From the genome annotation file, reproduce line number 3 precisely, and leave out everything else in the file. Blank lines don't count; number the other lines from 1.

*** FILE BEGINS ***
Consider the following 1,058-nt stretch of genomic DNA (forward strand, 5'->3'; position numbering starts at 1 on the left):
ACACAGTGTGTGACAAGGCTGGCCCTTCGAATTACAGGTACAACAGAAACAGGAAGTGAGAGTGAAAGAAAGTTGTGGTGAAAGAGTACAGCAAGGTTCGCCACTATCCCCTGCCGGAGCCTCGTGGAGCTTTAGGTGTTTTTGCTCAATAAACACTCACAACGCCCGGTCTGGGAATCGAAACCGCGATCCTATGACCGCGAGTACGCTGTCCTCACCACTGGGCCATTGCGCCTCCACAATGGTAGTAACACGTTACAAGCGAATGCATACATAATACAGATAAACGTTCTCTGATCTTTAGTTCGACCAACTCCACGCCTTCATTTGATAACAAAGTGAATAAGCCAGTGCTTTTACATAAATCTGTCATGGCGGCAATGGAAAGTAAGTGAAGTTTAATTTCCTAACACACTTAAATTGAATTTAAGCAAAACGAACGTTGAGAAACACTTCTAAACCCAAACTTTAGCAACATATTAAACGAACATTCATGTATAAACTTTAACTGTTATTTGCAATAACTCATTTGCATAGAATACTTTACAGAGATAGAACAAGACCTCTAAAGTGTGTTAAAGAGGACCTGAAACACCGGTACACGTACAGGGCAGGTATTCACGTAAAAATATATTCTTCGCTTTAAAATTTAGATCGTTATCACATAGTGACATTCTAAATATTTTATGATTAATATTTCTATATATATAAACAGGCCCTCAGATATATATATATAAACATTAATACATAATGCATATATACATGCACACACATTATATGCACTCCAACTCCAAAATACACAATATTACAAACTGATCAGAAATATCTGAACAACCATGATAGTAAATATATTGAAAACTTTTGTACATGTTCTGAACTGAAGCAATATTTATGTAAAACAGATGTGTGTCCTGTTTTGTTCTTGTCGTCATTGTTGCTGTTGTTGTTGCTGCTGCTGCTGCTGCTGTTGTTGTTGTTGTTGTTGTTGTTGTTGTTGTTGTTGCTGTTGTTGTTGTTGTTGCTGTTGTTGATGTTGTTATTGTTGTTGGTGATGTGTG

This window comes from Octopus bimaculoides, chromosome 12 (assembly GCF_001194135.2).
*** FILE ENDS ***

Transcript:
This window comes from Octopus bimaculoides, chromosome 12 (assembly GCF_001194135.2).